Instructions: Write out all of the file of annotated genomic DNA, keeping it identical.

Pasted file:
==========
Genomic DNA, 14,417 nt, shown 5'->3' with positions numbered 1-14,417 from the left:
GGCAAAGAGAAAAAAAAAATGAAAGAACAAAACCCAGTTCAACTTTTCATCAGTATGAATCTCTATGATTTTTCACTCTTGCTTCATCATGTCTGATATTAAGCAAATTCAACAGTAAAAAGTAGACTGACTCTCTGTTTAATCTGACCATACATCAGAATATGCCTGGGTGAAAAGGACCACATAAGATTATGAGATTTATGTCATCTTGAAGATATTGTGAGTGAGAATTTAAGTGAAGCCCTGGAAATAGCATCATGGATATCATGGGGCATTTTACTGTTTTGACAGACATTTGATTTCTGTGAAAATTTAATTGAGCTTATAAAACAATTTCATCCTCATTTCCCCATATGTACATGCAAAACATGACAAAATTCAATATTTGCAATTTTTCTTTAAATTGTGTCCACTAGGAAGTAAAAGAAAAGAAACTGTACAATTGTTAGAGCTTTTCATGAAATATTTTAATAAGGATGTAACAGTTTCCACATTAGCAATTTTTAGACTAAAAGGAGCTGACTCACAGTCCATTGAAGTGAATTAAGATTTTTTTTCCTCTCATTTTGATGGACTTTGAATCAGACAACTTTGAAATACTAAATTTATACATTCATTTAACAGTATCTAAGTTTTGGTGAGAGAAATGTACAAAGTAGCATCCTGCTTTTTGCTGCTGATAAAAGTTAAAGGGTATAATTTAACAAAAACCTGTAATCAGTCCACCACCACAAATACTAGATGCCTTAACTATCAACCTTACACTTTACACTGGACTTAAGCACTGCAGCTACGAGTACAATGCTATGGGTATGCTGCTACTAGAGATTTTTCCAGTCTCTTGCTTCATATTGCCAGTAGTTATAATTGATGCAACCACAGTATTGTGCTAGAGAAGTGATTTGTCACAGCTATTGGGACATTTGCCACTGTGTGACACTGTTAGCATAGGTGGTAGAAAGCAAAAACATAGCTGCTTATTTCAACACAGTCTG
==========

Genomic DNA, 14,417 nt, shown 5'->3' with positions numbered 1-14,417 from the left:
GGCAAAGAGAAAAAAAAAATGAAAGAACAAAACCCAGTTCAACTTTTCATCAGTATGAATCTCTATGATTTTTCACTCTTGCTTCATCATGTCTGATATTAAGCAAATTCAACAGTAAAAAGTAGACTGACTCTCTGTTTAATCTGACCATACATCAGAATATGCCTGGGTGAAAAGGACCACATAAGATTATGAGATTTATGTCATCTTGAAGATATTGTGAGTGAGAATTTAAGTGAAGCCCTGGAAATAGCATCATGGATATCATGGGGCATTTTACTGTTTTGACAGACATTTGATTTCTGTGAAAATTTAATTGAGCTTATAAAACAATTTCATCCTCATTTCCCCATATGTACATGCAAAACATGACAAAATTCAATATTTGCAATTTTTCTTTAAATTGTGTCCACTAGGAAGTAAAAGAAAAGAAACTGTACAATTGTTAGAGCTTTTCATGAAATATTTTAATAAGGATGTAACAGTTTCCACATTAGCAATTTTTAGACTAAAAGGAGCTGACTCACAGTCCATTGAAGTGAATTAAGATTTTTTTTCCTCTCATTTTGATGGACTTTGAATCAGACAACTTTGAAATACTAAATTTATACATTCATTTAACAGTATCTAAGTTTTGGTGAGAGAAATGTACAAAGTAGCATCCTGCTTTTTGCTGCTGATAAAAGTTAAAGGGTATAATTTAACAAAAACCTGTAATCAGTCCACCACCACAAATACTAGATGCCTTAACTATCAACCTTACACTTTACACTGGACTTAAGCACTGCAGCTACGAGTACAATGCTATGGGTATGCTGCTACTAGAGATTTTTCCAGTCTCTTGCTTCATATTGCCAGTAGTTATAATTGATGCAACCACAGTATTGTGCTAGAGAAGTGATTTGTCACAGCTATTGGGACATTTGCCACTGTGTGACACTGTTAGCATAGGTGGTAGAAAGCAAAAACATAGCTGCTTATTTCAACACAGTCTG